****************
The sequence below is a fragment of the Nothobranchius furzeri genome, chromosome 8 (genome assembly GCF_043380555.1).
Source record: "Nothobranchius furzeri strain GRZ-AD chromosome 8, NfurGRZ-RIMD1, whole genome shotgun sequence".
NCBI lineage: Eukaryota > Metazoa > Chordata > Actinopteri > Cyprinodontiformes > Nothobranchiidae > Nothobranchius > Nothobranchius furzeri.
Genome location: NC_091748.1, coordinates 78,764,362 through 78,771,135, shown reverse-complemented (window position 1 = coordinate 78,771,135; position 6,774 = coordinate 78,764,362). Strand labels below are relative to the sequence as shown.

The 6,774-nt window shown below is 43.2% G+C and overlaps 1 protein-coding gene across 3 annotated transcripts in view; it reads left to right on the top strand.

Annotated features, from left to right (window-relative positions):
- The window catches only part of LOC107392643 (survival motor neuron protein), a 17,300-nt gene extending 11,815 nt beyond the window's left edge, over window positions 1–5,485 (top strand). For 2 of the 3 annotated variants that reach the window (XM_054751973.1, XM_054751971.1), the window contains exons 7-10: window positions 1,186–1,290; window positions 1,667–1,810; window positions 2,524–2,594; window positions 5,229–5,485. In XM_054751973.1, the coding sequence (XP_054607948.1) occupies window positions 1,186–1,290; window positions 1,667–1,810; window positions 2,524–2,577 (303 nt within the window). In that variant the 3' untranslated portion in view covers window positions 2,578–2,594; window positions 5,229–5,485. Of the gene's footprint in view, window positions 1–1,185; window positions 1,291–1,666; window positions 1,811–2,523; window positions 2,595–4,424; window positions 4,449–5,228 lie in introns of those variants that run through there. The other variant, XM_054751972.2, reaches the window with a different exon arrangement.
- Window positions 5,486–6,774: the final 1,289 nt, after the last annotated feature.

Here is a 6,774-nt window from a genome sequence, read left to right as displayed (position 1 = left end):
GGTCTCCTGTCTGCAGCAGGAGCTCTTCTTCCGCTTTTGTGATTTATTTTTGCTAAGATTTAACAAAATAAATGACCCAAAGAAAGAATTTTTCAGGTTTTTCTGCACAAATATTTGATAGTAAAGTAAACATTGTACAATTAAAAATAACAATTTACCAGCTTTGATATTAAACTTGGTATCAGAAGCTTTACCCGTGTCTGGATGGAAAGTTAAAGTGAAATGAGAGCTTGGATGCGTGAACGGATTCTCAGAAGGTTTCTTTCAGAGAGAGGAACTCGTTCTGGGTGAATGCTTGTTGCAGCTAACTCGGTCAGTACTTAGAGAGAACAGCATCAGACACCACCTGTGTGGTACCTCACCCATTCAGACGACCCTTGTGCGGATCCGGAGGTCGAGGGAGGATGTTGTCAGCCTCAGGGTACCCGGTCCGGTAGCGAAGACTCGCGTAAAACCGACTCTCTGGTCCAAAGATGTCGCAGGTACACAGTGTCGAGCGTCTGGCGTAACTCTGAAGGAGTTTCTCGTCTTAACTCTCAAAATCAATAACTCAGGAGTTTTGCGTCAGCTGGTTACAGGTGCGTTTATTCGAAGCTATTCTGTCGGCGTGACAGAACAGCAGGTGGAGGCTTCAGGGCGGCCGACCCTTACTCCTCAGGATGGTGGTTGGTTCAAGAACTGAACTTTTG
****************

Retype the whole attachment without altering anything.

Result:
The sequence below is a fragment of the Nothobranchius furzeri genome, chromosome 8 (genome assembly GCF_043380555.1).
Source record: "Nothobranchius furzeri strain GRZ-AD chromosome 8, NfurGRZ-RIMD1, whole genome shotgun sequence".
NCBI lineage: Eukaryota > Metazoa > Chordata > Actinopteri > Cyprinodontiformes > Nothobranchiidae > Nothobranchius > Nothobranchius furzeri.
Genome location: NC_091748.1, coordinates 78,764,362 through 78,771,135, shown reverse-complemented (window position 1 = coordinate 78,771,135; position 6,774 = coordinate 78,764,362). Strand labels below are relative to the sequence as shown.

The 6,774-nt window shown below is 43.2% G+C and overlaps 1 protein-coding gene across 3 annotated transcripts in view; it reads left to right on the top strand.

Annotated features, from left to right (window-relative positions):
- The window catches only part of LOC107392643 (survival motor neuron protein), a 17,300-nt gene extending 11,815 nt beyond the window's left edge, over window positions 1–5,485 (top strand). For 2 of the 3 annotated variants that reach the window (XM_054751973.1, XM_054751971.1), the window contains exons 7-10: window positions 1,186–1,290; window positions 1,667–1,810; window positions 2,524–2,594; window positions 5,229–5,485. In XM_054751973.1, the coding sequence (XP_054607948.1) occupies window positions 1,186–1,290; window positions 1,667–1,810; window positions 2,524–2,577 (303 nt within the window). In that variant the 3' untranslated portion in view covers window positions 2,578–2,594; window positions 5,229–5,485. Of the gene's footprint in view, window positions 1–1,185; window positions 1,291–1,666; window positions 1,811–2,523; window positions 2,595–4,424; window positions 4,449–5,228 lie in introns of those variants that run through there. The other variant, XM_054751972.2, reaches the window with a different exon arrangement.
- Window positions 5,486–6,774: the final 1,289 nt, after the last annotated feature.

Here is a 6,774-nt window from a genome sequence, read left to right as displayed (position 1 = left end):
GGTCTCCTGTCTGCAGCAGGAGCTCTTCTTCCGCTTTTGTGATTTATTTTTGCTAAGATTTAACAAAATAAATGACCCAAAGAAAGAATTTTTCAGGTTTTTCTGCACAAATATTTGATAGTAAAGTAAACATTGTACAATTAAAAATAACAATTTACCAGCTTTGATATTAAACTTGGTATCAGAAGCTTTACCCGTGTCTGGATGGAAAGTTAAAGTGAAATGAGAGCTTGGATGCGTGAACGGATTCTCAGAAGGTTTCTTTCAGAGAGAGGAACTCGTTCTGGGTGAATGCTTGTTGCAGCTAACTCGGTCAGTACTTAGAGAGAACAGCATCAGACACCACCTGTGTGGTACCTCACCCATTCAGACGACCCTTGTGCGGATCCGGAGGTCGAGGGAGGATGTTGTCAGCCTCAGGGTACCCGGTCCGGTAGCGAAGACTCGCGTAAAACCGACTCTCTGGTCCAAAGATGTCGCAGGTACACAGTGTCGAGCGTCTGGCGTAACTCTGAAGGAGTTTCTCGTCTTAACTCTCAAAATCAATAACTCAGGAGTTTTGCGTCAGCTGGTTACAGGTGCGTTTATTCGAAGCTATTCTGTCGGCGTGACAGAACAGCAGGTGGAGGCTTCAGGGCGGCCGACCCTTACTCCTCAGGATGGTGGTTGGTTCAAGAACTGAACTTTTG